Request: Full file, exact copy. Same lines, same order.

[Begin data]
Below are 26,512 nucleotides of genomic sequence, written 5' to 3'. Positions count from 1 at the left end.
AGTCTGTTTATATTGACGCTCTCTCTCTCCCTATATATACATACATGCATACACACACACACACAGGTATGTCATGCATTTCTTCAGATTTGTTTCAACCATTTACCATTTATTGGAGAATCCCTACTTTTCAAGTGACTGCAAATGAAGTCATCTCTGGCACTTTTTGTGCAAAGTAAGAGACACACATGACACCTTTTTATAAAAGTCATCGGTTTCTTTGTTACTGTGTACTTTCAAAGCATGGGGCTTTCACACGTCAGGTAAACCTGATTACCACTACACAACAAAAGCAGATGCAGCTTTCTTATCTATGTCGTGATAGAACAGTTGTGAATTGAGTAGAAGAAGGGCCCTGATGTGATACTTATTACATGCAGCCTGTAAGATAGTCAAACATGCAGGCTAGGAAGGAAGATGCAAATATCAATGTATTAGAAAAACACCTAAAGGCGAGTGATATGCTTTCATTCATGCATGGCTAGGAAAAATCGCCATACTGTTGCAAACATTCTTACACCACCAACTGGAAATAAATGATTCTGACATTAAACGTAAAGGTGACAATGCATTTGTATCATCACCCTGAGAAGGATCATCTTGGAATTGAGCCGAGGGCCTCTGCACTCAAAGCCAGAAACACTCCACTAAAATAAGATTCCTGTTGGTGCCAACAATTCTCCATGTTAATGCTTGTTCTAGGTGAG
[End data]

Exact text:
Below are 26,512 nucleotides of genomic sequence, written 5' to 3'. Positions count from 1 at the left end.
AGTCTGTTTATATTGACGCTCTCTCTCTCCCTATATATACATACATGCATACACACACACACACAGGTATGTCATGCATTTCTTCAGATTTGTTTCAACCATTTACCATTTATTGGAGAATCCCTACTTTTCAAGTGACTGCAAATGAAGTCATCTCTGGCACTTTTTGTGCAAAGTAAGAGACACACATGACACCTTTTTATAAAAGTCATCGGTTTCTTTGTTACTGTGTACTTTCAAAGCATGGGGCTTTCACACGTCAGGTAAACCTGATTACCACTACACAACAAAAGCAGATGCAGCTTTCTTATCTATGTCGTGATAGAACAGTTGTGAATTGAGTAGAAGAAGGGCCCTGATGTGATACTTATTACATGCAGCCTGTAAGATAGTCAAACATGCAGGCTAGGAAGGAAGATGCAAATATCAATGTATTAGAAAAACACCTAAAGGCGAGTGATATGCTTTCATTCATGCATGGCTAGGAAAAATCGCCATACTGTTGCAAACATTCTTACACCACCAACTGGAAATAAATGATTCTGACATTAAACGTAAAGGTGACAATGCATTTGTATCATCACCCTGAGAAGGATCATCTTGGAATTGAGCCGAGGGCCTCTGCACTCAAAGCCAGAAACACTCCACTAAAATAAGATTCCTGTTGGTGCCAACAATTCTCCATGTTAATGCTTGTTCTAGGTGAG